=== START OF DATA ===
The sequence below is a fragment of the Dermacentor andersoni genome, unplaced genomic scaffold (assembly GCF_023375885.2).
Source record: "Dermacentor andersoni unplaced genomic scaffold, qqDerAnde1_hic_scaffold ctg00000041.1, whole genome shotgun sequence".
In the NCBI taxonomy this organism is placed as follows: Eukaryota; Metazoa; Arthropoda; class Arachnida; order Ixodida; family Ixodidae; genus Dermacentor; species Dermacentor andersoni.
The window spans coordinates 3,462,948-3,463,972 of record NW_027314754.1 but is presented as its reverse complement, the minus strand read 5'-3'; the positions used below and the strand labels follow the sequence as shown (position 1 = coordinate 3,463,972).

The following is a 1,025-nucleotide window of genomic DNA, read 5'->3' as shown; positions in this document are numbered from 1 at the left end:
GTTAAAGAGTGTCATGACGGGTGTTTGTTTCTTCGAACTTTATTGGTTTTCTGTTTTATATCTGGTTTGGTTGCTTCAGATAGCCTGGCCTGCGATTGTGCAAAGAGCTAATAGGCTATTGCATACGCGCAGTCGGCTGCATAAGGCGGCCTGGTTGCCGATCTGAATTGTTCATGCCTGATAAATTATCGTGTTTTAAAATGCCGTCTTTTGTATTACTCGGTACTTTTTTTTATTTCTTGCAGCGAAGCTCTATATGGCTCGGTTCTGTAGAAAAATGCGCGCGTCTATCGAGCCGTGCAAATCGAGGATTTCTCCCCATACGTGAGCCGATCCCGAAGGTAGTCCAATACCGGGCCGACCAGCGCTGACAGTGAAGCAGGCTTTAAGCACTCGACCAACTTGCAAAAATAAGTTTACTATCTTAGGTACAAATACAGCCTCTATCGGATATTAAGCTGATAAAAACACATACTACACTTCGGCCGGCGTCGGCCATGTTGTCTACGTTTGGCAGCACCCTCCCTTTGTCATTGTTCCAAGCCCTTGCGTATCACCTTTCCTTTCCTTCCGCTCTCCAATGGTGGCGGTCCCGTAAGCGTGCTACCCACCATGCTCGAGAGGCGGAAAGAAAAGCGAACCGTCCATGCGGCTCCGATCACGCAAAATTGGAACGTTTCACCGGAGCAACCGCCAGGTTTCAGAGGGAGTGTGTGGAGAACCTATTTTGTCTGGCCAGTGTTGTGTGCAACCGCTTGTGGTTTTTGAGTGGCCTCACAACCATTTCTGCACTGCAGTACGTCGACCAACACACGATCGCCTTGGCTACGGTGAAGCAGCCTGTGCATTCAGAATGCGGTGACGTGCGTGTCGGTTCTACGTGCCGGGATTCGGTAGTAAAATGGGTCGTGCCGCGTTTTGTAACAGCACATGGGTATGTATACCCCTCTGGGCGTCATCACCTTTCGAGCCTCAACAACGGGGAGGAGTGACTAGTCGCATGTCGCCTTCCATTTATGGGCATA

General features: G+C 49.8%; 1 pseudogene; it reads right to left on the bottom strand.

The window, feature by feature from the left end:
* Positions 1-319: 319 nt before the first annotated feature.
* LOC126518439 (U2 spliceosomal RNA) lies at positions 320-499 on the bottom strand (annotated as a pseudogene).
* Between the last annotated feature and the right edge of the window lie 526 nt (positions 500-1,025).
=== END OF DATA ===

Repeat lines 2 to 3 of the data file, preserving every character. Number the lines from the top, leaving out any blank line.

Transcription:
Source record: "Dermacentor andersoni unplaced genomic scaffold, qqDerAnde1_hic_scaffold ctg00000041.1, whole genome shotgun sequence".
In the NCBI taxonomy this organism is placed as follows: Eukaryota; Metazoa; Arthropoda; class Arachnida; order Ixodida; family Ixodidae; genus Dermacentor; species Dermacentor andersoni.